Persistent hair cell malfunction contributes to hidden hearing loss

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Abstract

Noise exposures that result in fully reversible changes in cochlear neural threshold can cause a reduced neural output at supra-threshold sound intensity. This so-called “hidden hearing loss” has been shown to be associated with selective degeneration of high threshold afferent nerve fiber-inner hair cell (IHC) synapses. However, the electrophysiological function of the IHCs themselves in hidden hearing loss has not been directly investigated. We have made round window (RW) measurements of cochlear action potentials (CAP) and summating potentials (SP) after two levels of a 10 kHz acoustic trauma. The more intense acoustic trauma lead to notch-like permanent threshold changes and both CAP and SP showed reductions in supra-threshold amplitudes at frequencies with altered thresholds as well as from fully recovered regions. However, the interpretation of the results in normal threshold regions was complicated by the likelihood of reduced contributions from adjacent regions with elevated thresholds. The milder trauma showed full recovery of all neural thresholds, but there was a persistent depression of the amplitudes of both CAP and SP in response to supra-threshold sounds. The effect on SP amplitude in particular shows that occult damage to hair cell transduction mechanisms can contribute to hidden hearing loss. Such damage could potentially affect the supra-threshold output properties of surviving primary afferent neurons.

Original languageEnglish
Pages (from-to)45-51
Number of pages7
JournalHearing Research
Volume361
DOIs
Publication statusPublished - 1 Apr 2018

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Cochlea
Hearing Loss
Action Potentials
Noise-Induced Hearing Loss
Inner Auditory Hair Cells
Ear Round Window
Afferent Neurons
Nerve Fibers
Synapses
Noise
Wounds and Injuries

Cite this

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title = "Persistent hair cell malfunction contributes to hidden hearing loss",
abstract = "Noise exposures that result in fully reversible changes in cochlear neural threshold can cause a reduced neural output at supra-threshold sound intensity. This so-called “hidden hearing loss” has been shown to be associated with selective degeneration of high threshold afferent nerve fiber-inner hair cell (IHC) synapses. However, the electrophysiological function of the IHCs themselves in hidden hearing loss has not been directly investigated. We have made round window (RW) measurements of cochlear action potentials (CAP) and summating potentials (SP) after two levels of a 10 kHz acoustic trauma. The more intense acoustic trauma lead to notch-like permanent threshold changes and both CAP and SP showed reductions in supra-threshold amplitudes at frequencies with altered thresholds as well as from fully recovered regions. However, the interpretation of the results in normal threshold regions was complicated by the likelihood of reduced contributions from adjacent regions with elevated thresholds. The milder trauma showed full recovery of all neural thresholds, but there was a persistent depression of the amplitudes of both CAP and SP in response to supra-threshold sounds. The effect on SP amplitude in particular shows that occult damage to hair cell transduction mechanisms can contribute to hidden hearing loss. Such damage could potentially affect the supra-threshold output properties of surviving primary afferent neurons.",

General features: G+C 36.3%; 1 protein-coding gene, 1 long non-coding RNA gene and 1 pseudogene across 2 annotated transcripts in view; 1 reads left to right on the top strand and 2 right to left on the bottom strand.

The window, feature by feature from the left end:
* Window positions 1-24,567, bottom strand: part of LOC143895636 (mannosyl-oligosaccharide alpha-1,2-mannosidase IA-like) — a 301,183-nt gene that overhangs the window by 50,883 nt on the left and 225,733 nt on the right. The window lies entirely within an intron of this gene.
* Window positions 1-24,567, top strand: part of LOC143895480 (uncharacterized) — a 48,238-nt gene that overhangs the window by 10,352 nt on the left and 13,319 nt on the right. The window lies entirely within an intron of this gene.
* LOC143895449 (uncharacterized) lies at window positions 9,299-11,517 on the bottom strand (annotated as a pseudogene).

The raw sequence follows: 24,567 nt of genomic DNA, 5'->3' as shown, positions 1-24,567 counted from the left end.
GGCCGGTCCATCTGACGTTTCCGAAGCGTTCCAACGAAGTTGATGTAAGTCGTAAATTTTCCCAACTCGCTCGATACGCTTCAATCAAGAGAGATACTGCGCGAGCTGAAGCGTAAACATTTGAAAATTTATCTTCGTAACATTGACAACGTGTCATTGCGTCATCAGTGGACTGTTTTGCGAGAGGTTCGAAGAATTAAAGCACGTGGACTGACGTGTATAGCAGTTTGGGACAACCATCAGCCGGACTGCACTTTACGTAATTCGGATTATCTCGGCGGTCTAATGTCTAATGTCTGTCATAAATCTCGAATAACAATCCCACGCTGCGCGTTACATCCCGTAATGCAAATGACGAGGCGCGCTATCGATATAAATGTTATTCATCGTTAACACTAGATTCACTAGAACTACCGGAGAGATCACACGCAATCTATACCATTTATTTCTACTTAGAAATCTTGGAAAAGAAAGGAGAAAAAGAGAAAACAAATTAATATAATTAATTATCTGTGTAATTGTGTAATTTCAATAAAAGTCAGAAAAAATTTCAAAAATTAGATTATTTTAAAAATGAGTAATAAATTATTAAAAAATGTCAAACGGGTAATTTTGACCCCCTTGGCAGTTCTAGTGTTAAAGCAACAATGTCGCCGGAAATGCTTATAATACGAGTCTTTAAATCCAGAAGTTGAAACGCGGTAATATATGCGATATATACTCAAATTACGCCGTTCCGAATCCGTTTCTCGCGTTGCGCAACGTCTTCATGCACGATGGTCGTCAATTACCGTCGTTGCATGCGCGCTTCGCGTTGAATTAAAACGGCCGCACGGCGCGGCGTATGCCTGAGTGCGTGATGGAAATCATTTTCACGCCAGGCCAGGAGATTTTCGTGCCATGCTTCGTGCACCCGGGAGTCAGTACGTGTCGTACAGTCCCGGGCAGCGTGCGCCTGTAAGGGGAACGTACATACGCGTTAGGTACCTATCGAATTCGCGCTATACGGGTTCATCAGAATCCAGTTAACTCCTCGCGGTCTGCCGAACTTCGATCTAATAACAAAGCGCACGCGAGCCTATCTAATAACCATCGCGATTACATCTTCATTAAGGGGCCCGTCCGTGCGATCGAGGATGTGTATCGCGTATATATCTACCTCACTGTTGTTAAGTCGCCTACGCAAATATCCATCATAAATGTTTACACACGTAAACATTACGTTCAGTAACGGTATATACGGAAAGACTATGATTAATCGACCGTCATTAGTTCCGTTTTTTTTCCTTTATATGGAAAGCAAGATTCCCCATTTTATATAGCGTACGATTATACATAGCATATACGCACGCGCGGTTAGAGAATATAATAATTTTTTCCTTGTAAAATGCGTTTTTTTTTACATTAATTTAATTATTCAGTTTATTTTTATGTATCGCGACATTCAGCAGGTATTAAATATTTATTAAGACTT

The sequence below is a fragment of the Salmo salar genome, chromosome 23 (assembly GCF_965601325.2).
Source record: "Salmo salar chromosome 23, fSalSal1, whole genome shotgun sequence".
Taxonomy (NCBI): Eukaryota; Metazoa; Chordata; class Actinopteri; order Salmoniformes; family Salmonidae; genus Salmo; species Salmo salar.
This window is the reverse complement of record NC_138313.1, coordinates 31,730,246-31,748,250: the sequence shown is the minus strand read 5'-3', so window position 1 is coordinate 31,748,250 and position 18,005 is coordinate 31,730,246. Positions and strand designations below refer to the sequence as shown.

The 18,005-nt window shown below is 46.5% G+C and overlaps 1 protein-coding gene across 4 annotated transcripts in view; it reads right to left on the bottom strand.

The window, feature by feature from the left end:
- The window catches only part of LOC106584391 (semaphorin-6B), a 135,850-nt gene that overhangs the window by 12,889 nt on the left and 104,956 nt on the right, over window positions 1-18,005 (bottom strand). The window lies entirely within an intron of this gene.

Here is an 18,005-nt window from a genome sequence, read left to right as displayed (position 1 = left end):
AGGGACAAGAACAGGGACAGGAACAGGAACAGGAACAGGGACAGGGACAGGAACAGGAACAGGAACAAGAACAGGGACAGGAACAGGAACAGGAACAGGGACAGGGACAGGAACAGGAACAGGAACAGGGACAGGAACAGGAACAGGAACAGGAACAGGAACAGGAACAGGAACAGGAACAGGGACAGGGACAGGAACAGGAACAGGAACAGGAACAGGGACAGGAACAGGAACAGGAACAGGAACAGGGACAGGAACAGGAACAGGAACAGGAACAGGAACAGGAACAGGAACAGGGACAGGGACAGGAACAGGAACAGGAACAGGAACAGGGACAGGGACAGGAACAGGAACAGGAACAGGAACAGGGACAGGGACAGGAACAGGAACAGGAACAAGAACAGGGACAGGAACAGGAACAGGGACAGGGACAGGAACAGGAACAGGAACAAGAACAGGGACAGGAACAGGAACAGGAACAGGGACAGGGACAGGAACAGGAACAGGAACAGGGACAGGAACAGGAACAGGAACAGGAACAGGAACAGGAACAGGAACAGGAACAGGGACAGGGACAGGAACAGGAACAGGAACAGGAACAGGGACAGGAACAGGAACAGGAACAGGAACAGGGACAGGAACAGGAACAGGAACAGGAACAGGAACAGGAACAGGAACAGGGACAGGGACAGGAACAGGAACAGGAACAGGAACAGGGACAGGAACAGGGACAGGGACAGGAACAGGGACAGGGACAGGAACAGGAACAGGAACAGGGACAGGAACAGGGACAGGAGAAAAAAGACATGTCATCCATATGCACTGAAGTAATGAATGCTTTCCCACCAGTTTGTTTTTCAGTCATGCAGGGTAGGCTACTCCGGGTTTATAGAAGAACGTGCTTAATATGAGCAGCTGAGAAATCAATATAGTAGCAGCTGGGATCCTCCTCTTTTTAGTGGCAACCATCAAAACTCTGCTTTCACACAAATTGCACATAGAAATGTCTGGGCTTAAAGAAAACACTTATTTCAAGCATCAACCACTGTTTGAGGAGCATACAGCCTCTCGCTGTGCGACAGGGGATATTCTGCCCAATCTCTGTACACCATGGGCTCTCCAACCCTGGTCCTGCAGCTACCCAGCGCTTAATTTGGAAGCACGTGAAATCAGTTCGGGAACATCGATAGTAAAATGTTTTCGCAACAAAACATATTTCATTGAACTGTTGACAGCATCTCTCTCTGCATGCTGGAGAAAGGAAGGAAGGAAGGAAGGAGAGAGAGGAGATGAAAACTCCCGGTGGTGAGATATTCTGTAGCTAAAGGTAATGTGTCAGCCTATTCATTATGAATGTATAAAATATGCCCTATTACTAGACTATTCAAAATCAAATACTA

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Persistent hair cell malfunction contributes to hidden hearing loss. / Mulders, Wilhelmina H.A.M.; Chin, Ian L.; Robertson, Donald.

In: Hearing Research, Vol. 361, 01.04.2018, p. 45-51.

Research output: Contribution to journalArticle

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AB - Noise exposures that result in fully reversible changes in cochlear neural threshold can cause a reduced neural output at supra-threshold sound intensity. This so-called “hidden hearing loss” has been shown to be associated with selective degeneration of high threshold afferent nerve fiber-inner hair cell (IHC) synapses. However, the electrophysiological function of the IHCs themselves in hidden hearing loss has not been directly investigated. We have made round window (RW) measurements of cochlear action potentials (CAP) and summating potentials (SP) after two levels of a 10 kHz acoustic trauma. The more intense acoustic trauma lead to notch-like permanent threshold changes and both CAP and SP showed reductions in supra-threshold amplitudes at frequencies with altered thresholds as well as from fully recovered regions. However, the interpretation of the results in normal threshold regions was complicated by the likelihood of reduced contributions from adjacent regions with elevated thresholds. The milder trauma showed full recovery of all neural thresholds, but there was a persistent depression of the amplitudes of both CAP and SP in response to supra-threshold sounds. The effect on SP amplitude in particular shows that occult damage to hair cell transduction mechanisms can contribute to hidden hearing loss. Such damage could potentially affect the supra-threshold output properties of surviving primary afferent neurons.

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